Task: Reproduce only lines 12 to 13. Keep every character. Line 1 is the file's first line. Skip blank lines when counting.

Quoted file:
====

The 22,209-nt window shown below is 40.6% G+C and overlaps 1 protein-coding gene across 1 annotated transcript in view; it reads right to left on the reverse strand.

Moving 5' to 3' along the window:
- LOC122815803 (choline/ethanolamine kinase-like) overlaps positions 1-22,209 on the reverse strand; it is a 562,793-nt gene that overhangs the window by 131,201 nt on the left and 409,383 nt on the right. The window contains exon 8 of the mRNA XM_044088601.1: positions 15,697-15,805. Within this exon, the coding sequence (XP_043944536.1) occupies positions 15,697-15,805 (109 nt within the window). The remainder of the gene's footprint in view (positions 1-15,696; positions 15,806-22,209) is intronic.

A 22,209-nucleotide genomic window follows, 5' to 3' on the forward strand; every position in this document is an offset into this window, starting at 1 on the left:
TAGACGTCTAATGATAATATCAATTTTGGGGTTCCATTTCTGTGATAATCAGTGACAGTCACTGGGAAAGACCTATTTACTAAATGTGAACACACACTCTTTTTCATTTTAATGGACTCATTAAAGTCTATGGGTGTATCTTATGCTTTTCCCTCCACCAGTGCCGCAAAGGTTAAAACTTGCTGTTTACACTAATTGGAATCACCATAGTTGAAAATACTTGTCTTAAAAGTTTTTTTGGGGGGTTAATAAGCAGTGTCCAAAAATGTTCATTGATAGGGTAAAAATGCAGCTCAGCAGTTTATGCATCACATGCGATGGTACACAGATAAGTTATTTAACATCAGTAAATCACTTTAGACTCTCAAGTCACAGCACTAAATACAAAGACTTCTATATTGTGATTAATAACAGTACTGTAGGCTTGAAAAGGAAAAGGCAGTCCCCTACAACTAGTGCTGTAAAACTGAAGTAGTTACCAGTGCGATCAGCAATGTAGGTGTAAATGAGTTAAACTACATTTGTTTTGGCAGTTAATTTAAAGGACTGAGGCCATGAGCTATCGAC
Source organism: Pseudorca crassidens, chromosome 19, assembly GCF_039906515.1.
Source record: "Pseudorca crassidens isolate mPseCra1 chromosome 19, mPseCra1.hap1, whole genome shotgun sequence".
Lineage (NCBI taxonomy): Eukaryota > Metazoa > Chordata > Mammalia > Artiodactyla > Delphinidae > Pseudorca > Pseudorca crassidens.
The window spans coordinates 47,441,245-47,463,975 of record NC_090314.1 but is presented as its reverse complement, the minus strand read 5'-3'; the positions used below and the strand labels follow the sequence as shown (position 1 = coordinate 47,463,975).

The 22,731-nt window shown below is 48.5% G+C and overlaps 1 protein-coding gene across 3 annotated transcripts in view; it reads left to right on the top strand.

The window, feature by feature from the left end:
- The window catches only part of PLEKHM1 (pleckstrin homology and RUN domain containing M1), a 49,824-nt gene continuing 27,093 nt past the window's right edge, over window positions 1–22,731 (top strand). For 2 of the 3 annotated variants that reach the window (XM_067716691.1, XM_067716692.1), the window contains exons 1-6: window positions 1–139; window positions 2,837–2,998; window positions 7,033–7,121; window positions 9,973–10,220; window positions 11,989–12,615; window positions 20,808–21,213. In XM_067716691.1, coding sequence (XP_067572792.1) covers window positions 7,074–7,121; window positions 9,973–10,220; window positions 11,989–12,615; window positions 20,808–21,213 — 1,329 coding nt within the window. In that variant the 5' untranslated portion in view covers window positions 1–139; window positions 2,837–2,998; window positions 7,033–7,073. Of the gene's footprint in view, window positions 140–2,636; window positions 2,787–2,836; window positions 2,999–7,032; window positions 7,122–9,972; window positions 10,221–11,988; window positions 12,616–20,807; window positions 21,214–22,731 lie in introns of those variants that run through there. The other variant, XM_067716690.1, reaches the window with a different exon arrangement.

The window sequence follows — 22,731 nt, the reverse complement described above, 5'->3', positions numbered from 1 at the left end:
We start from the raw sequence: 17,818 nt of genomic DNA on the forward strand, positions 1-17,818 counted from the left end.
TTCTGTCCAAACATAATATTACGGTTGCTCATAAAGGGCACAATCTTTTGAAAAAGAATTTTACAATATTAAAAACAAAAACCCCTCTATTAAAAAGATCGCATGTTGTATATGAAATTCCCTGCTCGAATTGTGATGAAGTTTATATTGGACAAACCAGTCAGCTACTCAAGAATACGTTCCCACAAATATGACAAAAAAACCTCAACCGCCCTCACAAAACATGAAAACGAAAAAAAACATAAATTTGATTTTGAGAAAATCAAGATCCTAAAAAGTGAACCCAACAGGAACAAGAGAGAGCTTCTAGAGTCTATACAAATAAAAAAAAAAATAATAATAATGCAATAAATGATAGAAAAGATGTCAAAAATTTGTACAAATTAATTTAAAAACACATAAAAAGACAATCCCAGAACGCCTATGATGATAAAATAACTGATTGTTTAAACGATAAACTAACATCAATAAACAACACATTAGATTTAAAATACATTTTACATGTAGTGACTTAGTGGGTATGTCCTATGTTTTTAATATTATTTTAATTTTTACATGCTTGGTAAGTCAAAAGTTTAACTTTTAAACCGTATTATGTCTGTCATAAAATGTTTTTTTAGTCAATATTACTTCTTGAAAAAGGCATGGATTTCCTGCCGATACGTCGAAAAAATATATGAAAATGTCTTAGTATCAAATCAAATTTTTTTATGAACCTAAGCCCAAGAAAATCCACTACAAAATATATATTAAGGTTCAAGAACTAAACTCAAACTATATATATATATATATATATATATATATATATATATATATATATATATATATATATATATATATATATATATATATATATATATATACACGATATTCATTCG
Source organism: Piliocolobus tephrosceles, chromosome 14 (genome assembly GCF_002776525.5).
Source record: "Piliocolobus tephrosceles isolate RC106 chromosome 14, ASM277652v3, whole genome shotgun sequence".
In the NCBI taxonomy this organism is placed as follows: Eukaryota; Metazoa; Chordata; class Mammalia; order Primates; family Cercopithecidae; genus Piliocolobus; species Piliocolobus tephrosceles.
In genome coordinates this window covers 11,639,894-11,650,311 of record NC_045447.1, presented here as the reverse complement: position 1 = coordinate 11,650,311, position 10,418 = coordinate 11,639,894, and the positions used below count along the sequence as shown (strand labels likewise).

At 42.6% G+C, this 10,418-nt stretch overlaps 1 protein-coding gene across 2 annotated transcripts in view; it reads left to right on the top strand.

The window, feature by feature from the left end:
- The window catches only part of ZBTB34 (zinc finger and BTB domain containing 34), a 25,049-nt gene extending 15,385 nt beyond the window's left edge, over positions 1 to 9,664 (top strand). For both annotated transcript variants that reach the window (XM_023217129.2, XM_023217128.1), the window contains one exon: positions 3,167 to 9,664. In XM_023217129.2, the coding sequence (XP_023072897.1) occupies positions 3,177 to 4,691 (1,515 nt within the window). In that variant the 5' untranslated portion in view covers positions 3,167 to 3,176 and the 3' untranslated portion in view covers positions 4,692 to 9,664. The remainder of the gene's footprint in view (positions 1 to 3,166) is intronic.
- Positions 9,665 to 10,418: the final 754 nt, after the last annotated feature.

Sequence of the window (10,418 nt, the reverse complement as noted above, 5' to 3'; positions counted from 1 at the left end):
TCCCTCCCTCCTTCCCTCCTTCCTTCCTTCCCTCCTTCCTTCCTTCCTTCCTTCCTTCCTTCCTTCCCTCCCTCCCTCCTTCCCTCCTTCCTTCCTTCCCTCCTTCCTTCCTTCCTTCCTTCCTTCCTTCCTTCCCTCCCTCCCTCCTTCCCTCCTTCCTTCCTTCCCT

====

- The window catches only part of PLEKHM1 (pleckstrin homology and RUN domain containing M1), a 49,824-nt gene continuing 27,093 nt past the window's right edge, over window positions 1–22,731 (top strand). For 2 of the 3 annotated variants that reach the window (XM_067716691.1, XM_067716692.1), the window contains exons 1-6: window positions 1–139; window positions 2,837–2,998; window positions 7,033–7,121; window positions 9,973–10,220; window positions 11,989–12,615; window positions 20,808–21,213. In XM_067716691.1, coding sequence (XP_067572792.1) covers window positions 7,074–7,121; window positions 9,973–10,220; window positions 11,989–12,615; window positions 20,808–21,213 — 1,329 coding nt within the window. In that variant the 5' untranslated portion in view covers window positions 1–139; window positions 2,837–2,998; window positions 7,033–7,073. Of the gene's footprint in view, window positions 140–2,636; window positions 2,787–2,836; window positions 2,999–7,032; window positions 7,122–9,972; window positions 10,221–11,988; window positions 12,616–20,807; window positions 21,214–22,731 lie in introns of those variants that run through there. The other variant, XM_067716690.1, reaches the window with a different exon arrangement.

The window sequence follows — 22,731 nt, the reverse complement described above, 5'->3', positions numbered from 1 at the left end: